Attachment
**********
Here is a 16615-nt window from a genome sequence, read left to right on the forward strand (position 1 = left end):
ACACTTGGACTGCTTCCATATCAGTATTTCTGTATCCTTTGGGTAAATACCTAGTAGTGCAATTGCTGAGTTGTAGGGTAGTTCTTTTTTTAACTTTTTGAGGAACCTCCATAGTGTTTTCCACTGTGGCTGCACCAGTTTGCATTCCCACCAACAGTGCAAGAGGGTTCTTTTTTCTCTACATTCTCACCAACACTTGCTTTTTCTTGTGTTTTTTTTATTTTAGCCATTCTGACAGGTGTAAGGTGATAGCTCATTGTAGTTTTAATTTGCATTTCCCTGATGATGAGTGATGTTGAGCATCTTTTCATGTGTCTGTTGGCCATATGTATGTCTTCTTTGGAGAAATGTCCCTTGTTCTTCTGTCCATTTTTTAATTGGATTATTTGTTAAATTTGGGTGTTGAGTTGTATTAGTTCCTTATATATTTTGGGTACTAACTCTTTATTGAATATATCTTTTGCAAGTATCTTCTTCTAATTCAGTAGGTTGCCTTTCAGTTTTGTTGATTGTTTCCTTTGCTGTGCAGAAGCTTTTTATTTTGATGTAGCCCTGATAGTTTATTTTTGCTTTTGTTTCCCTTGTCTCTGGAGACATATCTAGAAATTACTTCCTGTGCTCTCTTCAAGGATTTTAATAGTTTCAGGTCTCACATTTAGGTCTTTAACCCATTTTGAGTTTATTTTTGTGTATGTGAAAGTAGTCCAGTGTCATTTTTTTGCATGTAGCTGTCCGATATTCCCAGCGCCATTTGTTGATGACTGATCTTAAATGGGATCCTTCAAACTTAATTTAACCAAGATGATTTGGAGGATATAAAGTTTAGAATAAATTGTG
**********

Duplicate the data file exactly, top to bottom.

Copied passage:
Here is a 16615-nt window from a genome sequence, read left to right on the forward strand (position 1 = left end):
ACACTTGGACTGCTTCCATATCAGTATTTCTGTATCCTTTGGGTAAATACCTAGTAGTGCAATTGCTGAGTTGTAGGGTAGTTCTTTTTTTAACTTTTTGAGGAACCTCCATAGTGTTTTCCACTGTGGCTGCACCAGTTTGCATTCCCACCAACAGTGCAAGAGGGTTCTTTTTTCTCTACATTCTCACCAACACTTGCTTTTTCTTGTGTTTTTTTTATTTTAGCCATTCTGACAGGTGTAAGGTGATAGCTCATTGTAGTTTTAATTTGCATTTCCCTGATGATGAGTGATGTTGAGCATCTTTTCATGTGTCTGTTGGCCATATGTATGTCTTCTTTGGAGAAATGTCCCTTGTTCTTCTGTCCATTTTTTAATTGGATTATTTGTTAAATTTGGGTGTTGAGTTGTATTAGTTCCTTATATATTTTGGGTACTAACTCTTTATTGAATATATCTTTTGCAAGTATCTTCTTCTAATTCAGTAGGTTGCCTTTCAGTTTTGTTGATTGTTTCCTTTGCTGTGCAGAAGCTTTTTATTTTGATGTAGCCCTGATAGTTTATTTTTGCTTTTGTTTCCCTTGTCTCTGGAGACATATCTAGAAATTACTTCCTGTGCTCTCTTCAAGGATTTTAATAGTTTCAGGTCTCACATTTAGGTCTTTAACCCATTTTGAGTTTATTTTTGTGTATGTGAAAGTAGTCCAGTGTCATTTTTTTGCATGTAGCTGTCCGATATTCCCAGCGCCATTTGTTGATGACTGATCTTAAATGGGATCCTTCAAACTTAATTTAACCAAGATGATTTGGAGGATATAAAGTTTAGAATAAATTGTG